A dead shark in the face of the public
The long-delayed triumph of plasma vorticism
Two events, ten thousand miles apart: in the Pacific, French nuclear tests on Mururoa Atoll; in London, the award of the Turner Prize to the pickled-sheep shock-artist Damien Hirst. Could there be a connection?
In the days since the Turner Prize ceremony the British art world has been abuzz with rumours about Inga Kropp and Göran Sirkel, the reclusive Wiltshire-based environmental artists—passed over once again in the nominations for the Prize. Followers of the Kropp-Sirkels have noted a recent diminution in the long run of cornfield pictograms appearing on Salisbury Plain, in the west country of England, where their studio is located. And the co-founders of the Plasma Vorticist school have broken their silence to announce a radical new project.
The Kropp-Sirkels speak
“Damien Hirst should acknowledge his debt to us,” runs a posting on the Kropp-Sirkel website. “Without our customised corn fields he would never have been able to develop the characteristic features of his work. There would be no sharks in formaldehyde. And no pickled cows or sheep.”
“We were the pioneers in the use of animal cadavers as an artistic medium,” the statement continues. “They were a byproduct of the plasma vortex process that we used to create some of our early cereal-flattening experiments.”
“The plasma-vortex process links nocturnal paraphysical energies to animal traction,” the Kropp-Sirkels explain. “We became aware of this when a sheep and a sheepdog involved in our initial pictographic work became trapped in a force field and vanished during a sculpting exercise.”
“The dog eventually reappeared in Cornwall—achieving media celebrity as the Beast of Bodmin. The sheep was never found. But it’s clear that the sheep—and possibly other animals trapped in the energy fields—were recycled in Damien Hirst’s early pieces.”
“As founders of the Plasma Vortex school,” say the Kropp-Sirkels, “we are always pleased to welcome new followers. From the Plasma Vorticist point-of-view, art events can be created by anyone, in any medium—including live organic material, or, indeed, hot air.”
“Our cereal pictograms, in Wiltshire and elsewhere, form a record of our earlier engagement with this expanded range of available media—an innovation we consider comparable in historic significance to the development of perspective, or the discovery of the lost wax process.”
At this point the Kropp-Sirkels strike a warning note.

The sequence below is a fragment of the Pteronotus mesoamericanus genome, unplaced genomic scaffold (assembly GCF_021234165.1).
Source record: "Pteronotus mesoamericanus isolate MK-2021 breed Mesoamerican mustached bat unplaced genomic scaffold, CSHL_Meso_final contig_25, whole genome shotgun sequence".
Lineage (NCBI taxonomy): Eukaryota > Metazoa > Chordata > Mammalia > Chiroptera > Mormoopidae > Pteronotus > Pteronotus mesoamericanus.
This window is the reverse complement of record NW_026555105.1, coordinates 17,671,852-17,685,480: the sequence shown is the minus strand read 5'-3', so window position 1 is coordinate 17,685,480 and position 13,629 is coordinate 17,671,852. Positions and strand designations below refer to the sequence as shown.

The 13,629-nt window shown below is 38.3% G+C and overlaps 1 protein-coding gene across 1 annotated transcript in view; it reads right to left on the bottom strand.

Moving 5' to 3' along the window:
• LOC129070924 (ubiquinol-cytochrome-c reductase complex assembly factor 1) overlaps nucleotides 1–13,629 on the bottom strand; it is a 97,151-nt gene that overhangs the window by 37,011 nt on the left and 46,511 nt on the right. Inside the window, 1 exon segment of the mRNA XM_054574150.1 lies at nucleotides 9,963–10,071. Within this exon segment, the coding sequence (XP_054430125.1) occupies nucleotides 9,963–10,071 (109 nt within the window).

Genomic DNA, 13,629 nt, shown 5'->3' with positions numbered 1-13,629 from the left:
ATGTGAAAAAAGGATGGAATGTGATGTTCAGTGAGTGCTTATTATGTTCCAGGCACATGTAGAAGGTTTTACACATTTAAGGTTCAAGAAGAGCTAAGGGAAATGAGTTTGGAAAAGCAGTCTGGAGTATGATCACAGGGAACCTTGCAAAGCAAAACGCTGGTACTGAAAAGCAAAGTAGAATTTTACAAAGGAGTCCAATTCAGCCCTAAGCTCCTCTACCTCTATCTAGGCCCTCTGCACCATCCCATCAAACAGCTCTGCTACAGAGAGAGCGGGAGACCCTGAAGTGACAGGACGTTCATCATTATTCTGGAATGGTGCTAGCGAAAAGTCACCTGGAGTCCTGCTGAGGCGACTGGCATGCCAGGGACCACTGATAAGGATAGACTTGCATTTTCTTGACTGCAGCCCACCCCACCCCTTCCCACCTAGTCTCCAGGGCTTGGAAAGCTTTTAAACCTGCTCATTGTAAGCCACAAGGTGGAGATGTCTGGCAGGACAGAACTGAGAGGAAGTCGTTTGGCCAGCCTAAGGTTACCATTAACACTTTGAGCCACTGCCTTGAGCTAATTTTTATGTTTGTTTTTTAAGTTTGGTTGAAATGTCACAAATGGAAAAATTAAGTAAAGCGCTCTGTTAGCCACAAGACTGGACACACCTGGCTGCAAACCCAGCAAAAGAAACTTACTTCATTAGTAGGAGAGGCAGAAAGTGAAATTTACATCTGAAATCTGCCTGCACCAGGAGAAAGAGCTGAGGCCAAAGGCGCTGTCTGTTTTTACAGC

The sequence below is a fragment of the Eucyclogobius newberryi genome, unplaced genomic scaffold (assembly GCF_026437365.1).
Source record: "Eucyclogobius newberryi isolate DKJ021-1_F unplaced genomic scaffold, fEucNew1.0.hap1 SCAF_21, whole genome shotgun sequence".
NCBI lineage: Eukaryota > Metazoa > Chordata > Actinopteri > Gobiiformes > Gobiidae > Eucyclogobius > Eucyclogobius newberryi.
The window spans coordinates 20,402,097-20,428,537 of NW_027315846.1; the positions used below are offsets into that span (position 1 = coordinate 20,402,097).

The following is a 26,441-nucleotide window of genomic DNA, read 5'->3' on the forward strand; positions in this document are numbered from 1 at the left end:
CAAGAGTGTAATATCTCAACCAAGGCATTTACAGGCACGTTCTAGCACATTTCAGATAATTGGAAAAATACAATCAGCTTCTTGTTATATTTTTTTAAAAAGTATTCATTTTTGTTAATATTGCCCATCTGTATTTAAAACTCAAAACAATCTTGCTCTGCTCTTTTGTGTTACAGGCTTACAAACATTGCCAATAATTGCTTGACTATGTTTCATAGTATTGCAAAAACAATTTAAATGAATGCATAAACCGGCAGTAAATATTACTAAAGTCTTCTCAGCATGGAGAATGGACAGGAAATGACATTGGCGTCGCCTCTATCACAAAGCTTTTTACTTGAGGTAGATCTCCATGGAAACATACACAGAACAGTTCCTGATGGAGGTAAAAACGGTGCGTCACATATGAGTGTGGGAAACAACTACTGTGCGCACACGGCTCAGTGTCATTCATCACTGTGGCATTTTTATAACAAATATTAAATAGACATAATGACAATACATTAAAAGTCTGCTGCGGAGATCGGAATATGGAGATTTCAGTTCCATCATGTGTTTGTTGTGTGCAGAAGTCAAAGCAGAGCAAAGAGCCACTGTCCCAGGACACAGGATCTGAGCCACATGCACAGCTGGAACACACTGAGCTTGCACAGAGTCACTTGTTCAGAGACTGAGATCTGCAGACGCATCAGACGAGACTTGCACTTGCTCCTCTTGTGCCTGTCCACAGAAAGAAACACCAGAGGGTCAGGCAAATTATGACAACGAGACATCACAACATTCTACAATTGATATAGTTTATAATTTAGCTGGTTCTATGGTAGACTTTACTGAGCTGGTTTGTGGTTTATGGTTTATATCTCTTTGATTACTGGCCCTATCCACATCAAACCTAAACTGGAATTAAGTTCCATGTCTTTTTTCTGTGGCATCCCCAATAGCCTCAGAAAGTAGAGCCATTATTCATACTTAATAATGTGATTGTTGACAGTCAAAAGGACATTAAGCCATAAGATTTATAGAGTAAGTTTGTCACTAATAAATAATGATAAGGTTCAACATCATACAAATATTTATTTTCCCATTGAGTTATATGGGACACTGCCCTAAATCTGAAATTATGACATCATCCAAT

“As artistic innovators,” their posting continues, “we have been victims of the elitist conservatism of the British art establishment. Typical of this irrational hostility are the obstacles placed in the way of correct attribution of our cornfield pictographic works—which are, evidently, our own signatures inscribed on the agricultural landscape in Plasma Vortex script.”
“It is not just Damien Hurst who has borrowed key elements of Plasma Vorticism,” the Kropp-Sirkels add. “Another example of derivative work is the use of the symbol , which was borrowed from the Plasma-Vorticist syllabary by the artist formerly known as Prince. He, likewise, owes us an acknowledgment.”
The Muroroa reef project
“But now we are moving on,” say the Kropp-Sirkels.
“Our work up to this point has been constrained by the limited dimensions of field sculpture. Recently, therefore, we shifted the emphasis of our projects from cornfield pictograms to larger-scale earth works. Our first major installation—a new vehicular road at Twyford Down—was systematically misrepresented by members of the art establishment, who connived in its destruction by so-called environmental protestors.”
“So—like Paul Gauguin before us—we have been compelled to seek an artistic home elsewhere. In the French Ministry of Defence, we believe we have finally found an institution courageous enough to support our ideas. And today we are proud to unveil our new work under its aegis: the Muroroa Reef Project.”
“This project will give all those with internet access the chance to observe organic evolution itself—the art of nature. As generations of organisms are born, mutate and die, live feeds from videocams installed on the atoll will show the differential effect of nuclear emissions on reef fish, sharks, turtles, coral, plankton—and the occasional environmental protester.”
“Damien Hirst’s pickled sheep and sharks are dead,” the Kropp-Sirkels conclude. “The Turner Prize is dead. Most of the Muroroa reef will soon be dead too. But in death it will be transfigured. And Plasma Vorticism will finally receive its due as the modern world’s pre-eminent art movement—and its last.” ✭